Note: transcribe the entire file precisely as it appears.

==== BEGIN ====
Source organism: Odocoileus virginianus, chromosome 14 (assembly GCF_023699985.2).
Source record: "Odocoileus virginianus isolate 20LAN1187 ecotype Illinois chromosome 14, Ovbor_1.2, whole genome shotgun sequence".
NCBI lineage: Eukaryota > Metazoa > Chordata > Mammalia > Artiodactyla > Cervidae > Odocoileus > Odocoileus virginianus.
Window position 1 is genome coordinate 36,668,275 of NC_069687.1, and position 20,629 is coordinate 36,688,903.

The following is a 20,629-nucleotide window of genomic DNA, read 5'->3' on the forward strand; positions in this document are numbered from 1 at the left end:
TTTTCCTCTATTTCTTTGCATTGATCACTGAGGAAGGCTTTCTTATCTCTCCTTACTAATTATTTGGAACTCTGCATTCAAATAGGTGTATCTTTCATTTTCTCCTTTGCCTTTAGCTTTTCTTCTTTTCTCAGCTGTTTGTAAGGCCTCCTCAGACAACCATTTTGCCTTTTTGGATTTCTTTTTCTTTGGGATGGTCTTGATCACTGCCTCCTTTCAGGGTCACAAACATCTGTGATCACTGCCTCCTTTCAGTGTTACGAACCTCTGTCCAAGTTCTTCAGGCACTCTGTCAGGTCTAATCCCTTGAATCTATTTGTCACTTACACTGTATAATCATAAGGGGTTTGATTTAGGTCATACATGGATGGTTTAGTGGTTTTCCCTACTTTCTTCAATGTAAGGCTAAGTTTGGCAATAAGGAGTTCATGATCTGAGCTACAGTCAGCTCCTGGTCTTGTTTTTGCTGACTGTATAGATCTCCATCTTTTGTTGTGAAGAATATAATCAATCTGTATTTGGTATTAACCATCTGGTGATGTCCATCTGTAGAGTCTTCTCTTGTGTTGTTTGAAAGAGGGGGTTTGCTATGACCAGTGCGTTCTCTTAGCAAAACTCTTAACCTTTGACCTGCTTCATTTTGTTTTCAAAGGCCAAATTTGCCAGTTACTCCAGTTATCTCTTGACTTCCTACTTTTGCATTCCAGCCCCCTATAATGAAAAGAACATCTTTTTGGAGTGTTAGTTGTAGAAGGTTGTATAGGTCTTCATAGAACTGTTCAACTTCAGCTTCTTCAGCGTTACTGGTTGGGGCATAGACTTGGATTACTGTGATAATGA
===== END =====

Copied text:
Source organism: Odocoileus virginianus, chromosome 14 (assembly GCF_023699985.2).
Source record: "Odocoileus virginianus isolate 20LAN1187 ecotype Illinois chromosome 14, Ovbor_1.2, whole genome shotgun sequence".
NCBI lineage: Eukaryota > Metazoa > Chordata > Mammalia > Artiodactyla > Cervidae > Odocoileus > Odocoileus virginianus.
Window position 1 is genome coordinate 36,668,275 of NC_069687.1, and position 20,629 is coordinate 36,688,903.

The following is a 20,629-nucleotide window of genomic DNA, read 5'->3' on the forward strand; positions in this document are numbered from 1 at the left end:
TTTTCCTCTATTTCTTTGCATTGATCACTGAGGAAGGCTTTCTTATCTCTCCTTACTAATTATTTGGAACTCTGCATTCAAATAGGTGTATCTTTCATTTTCTCCTTTGCCTTTAGCTTTTCTTCTTTTCTCAGCTGTTTGTAAGGCCTCCTCAGACAACCATTTTGCCTTTTTGGATTTCTTTTTCTTTGGGATGGTCTTGATCACTGCCTCCTTTCAGGGTCACAAACATCTGTGATCACTGCCTCCTTTCAGTGTTACGAACCTCTGTCCAAGTTCTTCAGGCACTCTGTCAGGTCTAATCCCTTGAATCTATTTGTCACTTACACTGTATAATCATAAGGGGTTTGATTTAGGTCATACATGGATGGTTTAGTGGTTTTCCCTACTTTCTTCAATGTAAGGCTAAGTTTGGCAATAAGGAGTTCATGATCTGAGCTACAGTCAGCTCCTGGTCTTGTTTTTGCTGACTGTATAGATCTCCATCTTTTGTTGTGAAGAATATAATCAATCTGTATTTGGTATTAACCATCTGGTGATGTCCATCTGTAGAGTCTTCTCTTGTGTTGTTTGAAAGAGGGGGTTTGCTATGACCAGTGCGTTCTCTTAGCAAAACTCTTAACCTTTGACCTGCTTCATTTTGTTTTCAAAGGCCAAATTTGCCAGTTACTCCAGTTATCTCTTGACTTCCTACTTTTGCATTCCAGCCCCCTATAATGAAAAGAACATCTTTTTGGAGTGTTAGTTGTAGAAGGTTGTATAGGTCTTCATAGAACTGTTCAACTTCAGCTTCTTCAGCGTTACTGGTTGGGGCATAGACTTGGATTACTGTGATAATGA